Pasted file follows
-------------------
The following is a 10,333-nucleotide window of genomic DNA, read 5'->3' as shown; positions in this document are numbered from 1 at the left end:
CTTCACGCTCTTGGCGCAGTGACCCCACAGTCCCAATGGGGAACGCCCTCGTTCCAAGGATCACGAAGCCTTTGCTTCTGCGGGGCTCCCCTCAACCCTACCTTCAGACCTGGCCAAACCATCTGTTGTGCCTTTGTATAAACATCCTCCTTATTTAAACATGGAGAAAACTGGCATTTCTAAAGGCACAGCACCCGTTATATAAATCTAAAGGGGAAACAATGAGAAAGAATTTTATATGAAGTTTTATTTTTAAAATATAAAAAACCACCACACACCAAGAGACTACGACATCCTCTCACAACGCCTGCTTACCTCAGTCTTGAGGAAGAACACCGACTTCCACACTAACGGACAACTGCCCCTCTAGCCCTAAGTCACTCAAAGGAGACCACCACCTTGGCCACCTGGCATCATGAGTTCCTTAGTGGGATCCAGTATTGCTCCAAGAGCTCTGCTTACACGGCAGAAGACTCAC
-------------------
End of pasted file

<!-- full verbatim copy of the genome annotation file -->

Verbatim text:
The following is a 10,333-nucleotide window of genomic DNA, read 5'->3' as shown; positions in this document are numbered from 1 at the left end:
CTTCACGCTCTTGGCGCAGTGACCCCACAGTCCCAATGGGGAACGCCCTCGTTCCAAGGATCACGAAGCCTTTGCTTCTGCGGGGCTCCCCTCAACCCTACCTTCAGACCTGGCCAAACCATCTGTTGTGCCTTTGTATAAACATCCTCCTTATTTAAACATGGAGAAAACTGGCATTTCTAAAGGCACAGCACCCGTTATATAAATCTAAAGGGGAAACAATGAGAAAGAATTTTATATGAAGTTTTATTTTTAAAATATAAAAAACCACCACACACCAAGAGACTACGACATCCTCTCACAACGCCTGCTTACCTCAGTCTTGAGGAAGAACACCGACTTCCACACTAACGGACAACTGCCCCTCTAGCCCTAAGTCACTCAAAGGAGACCACCACCTTGGCCACCTGGCATCATGAGTTCCTTAGTGGGATCCAGTATTGCTCCAAGAGCTCTGCTTACACGGCAGAAGACTCAC